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Does feeling poly mean marriage has failed?

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My husband and I have been married for four years and we have two children younger than 2! Within the last year, we've begun exploring an open relationship. I am bi-sexual. Recently, I've found myself seriously falling for a woman I'm seeing. It has been a struggle to determine if A) My feelings are just part of the excitement, B) It is a symptom of something larger in my relationship with my husband, or C) Maybe I should just be single and give the marriage thing a rest. Thoughts? Suggestions? How many poly couples have you seen that survive in the long run? I guess I'm just questioning the nature of our choices and whether it is truly freedom or rather a patch for underlying issues. Or if I'm just overthinking it and should revel in the fact that I can have my cake and eat it, too.

— Bi-fuddled

Dear Bi-fuddled,

OK, a woman walks into Van Cleef & Arpels and falls in love with a diamond necklace. It's expensive: $400,000. She tells the jeweler, "I know how I can buy this at your full price, but I need you to play along. Tomorrow, I'm going to come in with my husband. I want you to tell him it's only $200,000."

So, she comes back with her husband and announces that she's looking for a diamond necklace. The jeweler brings out the one she'd picked. She pretends to fall in love with it for the first time and the husband hands over a check for $200,000. A few hours later she returns the necklace. She comes back the next day, this time with her lover.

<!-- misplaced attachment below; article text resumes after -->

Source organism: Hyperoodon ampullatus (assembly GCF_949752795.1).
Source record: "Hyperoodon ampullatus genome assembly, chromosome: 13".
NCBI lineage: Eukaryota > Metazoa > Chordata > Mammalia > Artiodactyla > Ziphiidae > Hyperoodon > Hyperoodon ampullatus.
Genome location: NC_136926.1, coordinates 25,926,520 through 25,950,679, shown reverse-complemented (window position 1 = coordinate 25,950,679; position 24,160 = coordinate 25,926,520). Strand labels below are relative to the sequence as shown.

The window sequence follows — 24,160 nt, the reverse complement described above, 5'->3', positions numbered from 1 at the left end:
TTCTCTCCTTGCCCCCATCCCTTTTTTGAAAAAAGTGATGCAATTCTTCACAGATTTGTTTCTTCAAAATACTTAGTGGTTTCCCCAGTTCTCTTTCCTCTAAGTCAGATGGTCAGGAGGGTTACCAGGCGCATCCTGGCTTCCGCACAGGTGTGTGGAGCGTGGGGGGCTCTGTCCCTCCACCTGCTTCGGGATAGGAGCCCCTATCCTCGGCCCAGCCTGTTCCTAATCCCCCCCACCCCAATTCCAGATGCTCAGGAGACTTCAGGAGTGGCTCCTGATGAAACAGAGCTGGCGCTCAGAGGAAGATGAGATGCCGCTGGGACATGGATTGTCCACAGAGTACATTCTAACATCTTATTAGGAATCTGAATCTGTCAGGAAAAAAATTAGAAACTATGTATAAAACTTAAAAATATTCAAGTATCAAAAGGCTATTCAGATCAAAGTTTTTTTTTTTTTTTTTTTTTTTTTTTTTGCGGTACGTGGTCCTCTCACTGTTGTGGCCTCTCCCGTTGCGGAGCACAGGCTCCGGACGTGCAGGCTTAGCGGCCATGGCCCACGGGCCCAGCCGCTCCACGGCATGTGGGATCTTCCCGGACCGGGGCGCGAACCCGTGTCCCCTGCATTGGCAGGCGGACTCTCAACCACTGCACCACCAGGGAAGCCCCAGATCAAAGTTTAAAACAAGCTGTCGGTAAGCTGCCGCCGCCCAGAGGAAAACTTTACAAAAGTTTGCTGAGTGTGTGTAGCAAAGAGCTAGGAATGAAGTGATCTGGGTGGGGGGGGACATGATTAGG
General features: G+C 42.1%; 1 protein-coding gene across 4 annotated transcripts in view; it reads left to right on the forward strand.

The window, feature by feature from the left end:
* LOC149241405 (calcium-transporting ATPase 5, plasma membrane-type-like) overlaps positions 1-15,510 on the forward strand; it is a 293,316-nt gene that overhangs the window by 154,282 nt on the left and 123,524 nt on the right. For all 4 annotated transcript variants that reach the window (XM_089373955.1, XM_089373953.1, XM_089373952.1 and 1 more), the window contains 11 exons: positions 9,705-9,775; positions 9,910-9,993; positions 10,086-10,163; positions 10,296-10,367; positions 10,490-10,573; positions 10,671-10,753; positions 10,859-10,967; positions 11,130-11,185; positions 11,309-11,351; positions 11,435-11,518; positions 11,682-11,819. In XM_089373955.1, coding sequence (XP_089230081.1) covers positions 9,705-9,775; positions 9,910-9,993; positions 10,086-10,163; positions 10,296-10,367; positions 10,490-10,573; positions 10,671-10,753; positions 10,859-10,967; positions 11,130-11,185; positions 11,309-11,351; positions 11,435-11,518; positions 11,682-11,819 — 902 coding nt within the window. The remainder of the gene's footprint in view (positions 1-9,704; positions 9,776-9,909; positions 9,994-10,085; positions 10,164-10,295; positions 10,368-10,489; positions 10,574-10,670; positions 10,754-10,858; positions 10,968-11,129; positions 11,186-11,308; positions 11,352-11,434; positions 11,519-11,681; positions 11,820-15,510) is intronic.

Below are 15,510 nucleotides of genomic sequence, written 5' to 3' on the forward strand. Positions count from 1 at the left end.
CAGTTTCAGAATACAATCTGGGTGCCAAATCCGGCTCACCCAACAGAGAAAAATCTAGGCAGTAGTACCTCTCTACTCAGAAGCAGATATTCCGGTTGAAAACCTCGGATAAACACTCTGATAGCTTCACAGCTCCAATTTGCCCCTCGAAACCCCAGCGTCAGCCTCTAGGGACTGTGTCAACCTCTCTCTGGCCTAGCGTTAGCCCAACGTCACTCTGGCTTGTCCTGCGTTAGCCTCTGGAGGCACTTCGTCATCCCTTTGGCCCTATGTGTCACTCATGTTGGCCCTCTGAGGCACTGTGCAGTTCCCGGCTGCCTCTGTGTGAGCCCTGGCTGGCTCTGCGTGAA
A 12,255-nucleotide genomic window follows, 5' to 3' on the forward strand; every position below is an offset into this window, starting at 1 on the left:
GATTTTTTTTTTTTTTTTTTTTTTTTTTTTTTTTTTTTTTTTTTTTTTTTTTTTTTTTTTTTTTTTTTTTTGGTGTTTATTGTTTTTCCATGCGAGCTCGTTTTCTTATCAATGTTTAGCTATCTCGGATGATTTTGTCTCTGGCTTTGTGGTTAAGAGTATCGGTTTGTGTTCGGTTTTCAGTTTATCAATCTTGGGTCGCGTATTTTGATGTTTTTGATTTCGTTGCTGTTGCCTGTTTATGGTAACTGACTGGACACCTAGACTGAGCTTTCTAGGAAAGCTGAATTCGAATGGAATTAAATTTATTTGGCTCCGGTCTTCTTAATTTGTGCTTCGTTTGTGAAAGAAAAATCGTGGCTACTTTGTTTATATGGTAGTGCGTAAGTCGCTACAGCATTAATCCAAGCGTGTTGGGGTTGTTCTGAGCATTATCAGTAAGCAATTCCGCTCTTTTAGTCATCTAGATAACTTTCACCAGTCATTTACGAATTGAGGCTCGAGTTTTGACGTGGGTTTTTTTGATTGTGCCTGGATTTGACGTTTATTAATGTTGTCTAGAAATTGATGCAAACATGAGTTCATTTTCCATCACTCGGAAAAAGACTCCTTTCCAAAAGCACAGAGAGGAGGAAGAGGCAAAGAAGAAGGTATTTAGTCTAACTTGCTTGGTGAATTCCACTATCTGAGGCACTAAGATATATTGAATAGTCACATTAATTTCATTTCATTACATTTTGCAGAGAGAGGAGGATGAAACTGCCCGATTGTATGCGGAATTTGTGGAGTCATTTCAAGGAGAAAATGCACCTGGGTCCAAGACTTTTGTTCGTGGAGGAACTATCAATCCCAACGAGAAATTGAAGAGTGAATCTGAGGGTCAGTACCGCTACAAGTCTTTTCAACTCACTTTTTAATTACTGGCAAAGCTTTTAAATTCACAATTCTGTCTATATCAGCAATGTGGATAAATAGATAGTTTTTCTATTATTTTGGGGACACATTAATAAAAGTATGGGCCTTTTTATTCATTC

Same routine: She oohs and aahs over the necklace and the jeweler sells it to her lover for $200,000.

Everybody wins.

My point, and I do have one, is that sometimes a wife needs a lover to get what she really wants. In your case, the "jewelry" is sexual and emotional fulfillment. And the only way you're going to get that is through your husband and your girlfriend.

If you're in a mutually agreed-upon open relationship, I'm not exactly sure why you're writing. Seems to me you're feeling a little guilty that you put the keys into that shiny new Vulva and drove it off the lot, leaving your husband wondering what the hell happened.

I think you have a bigger concern than deciding between your husband and your girlfriend: Your kids. Your guiding principle should be to maintain a stable home. It doesn't matter whether you do it in a hetero, homo or bi relationship — or whether you do it in a monogamous, nonmonogamous or poly setting. Your sexual and emotional fulfillment should not come at the cost of a stable home for the kids.

That said, my first question is whether everybody involved knows who's involved. It's worth remembering what "polyamorous" means: having more than one intimate relationship at the same time with the full knowledge and consent of all parties.

Can poly couples survive? Yes, if they adhere to the defining characteristics that mark long-term viability: ethics, honesty and transparency.

I have a feeling you've not been totally honest with either your husband or your girlfriend. You need to take each of them (separately!) to a sexy cool restaurant like Buckhead's Tantra and have a sensible convo to get the poly ball rolling.

Oh, and talk the sensitive issues over the lemon-scented Italian doughnuts.

Those things will get anybody to say "YES" to anything.

Got a burning or a why-is-it-burning question for the Sexorcist? Email him at sexorcist@creativeloafing.com. Mike Alvear is the author of a line of How To Meet Guys On Facebook and teaches monthly blogging workshops with Hollis Gillespie.

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